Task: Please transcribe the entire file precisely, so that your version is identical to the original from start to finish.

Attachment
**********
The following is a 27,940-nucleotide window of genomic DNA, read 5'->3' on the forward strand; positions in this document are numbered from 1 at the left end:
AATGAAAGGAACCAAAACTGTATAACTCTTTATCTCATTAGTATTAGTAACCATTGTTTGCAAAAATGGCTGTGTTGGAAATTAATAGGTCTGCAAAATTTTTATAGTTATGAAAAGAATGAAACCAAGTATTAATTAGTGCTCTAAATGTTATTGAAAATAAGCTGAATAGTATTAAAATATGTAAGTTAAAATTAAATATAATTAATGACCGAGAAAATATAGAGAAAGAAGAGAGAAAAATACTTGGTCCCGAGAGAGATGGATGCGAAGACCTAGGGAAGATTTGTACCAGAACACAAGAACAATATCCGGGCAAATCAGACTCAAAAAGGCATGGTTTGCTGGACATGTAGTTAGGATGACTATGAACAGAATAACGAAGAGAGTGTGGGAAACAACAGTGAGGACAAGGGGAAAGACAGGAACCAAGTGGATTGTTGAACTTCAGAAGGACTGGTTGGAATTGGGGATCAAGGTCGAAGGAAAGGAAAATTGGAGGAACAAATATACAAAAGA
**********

The following is a 27,940-nucleotide window of genomic DNA, read 5'->3' on the forward strand; positions in this document are numbered from 1 at the left end:
AATGAAAGGAACCAAAACTGTATAACTCTTTATCTCATTAGTATTAGTAACCATTGTTTGCAAAAATGGCTGTGTTGGAAATTAATAGGTCTGCAAAATTTTTATAGTTATGAAAAGAATGAAACCAAGTATTAATTAGTGCTCTAAATGTTATTGAAAATAAGCTGAATAGTATTAAAATATGTAAGTTAAAATTAAATATAATTAATGACCGAGAAAATATAGAGAAAGAAGAGAGAAAAATACTTGGTCCCGAGAGAGATGGATGCGAAGACCTAGGGAAGATTTGTACCAGAACACAAGAACAATATCCGGGCAAATCAGACTCAAAAAGGCATGGTTTGCTGGACATGTAGTTAGGATGACTATGAACAGAATAACGAAGAGAGTGTGGGAAACAACAGTGAGGACAAGGGGAAAGACAGGAACCAAGTGGATTGTTGAACTTCAGAAGGACTGGTTGGAATTGGGGATCAAGGTCGAAGGAAAGGAAAATTGGAGGAACAAATATACAAAAGA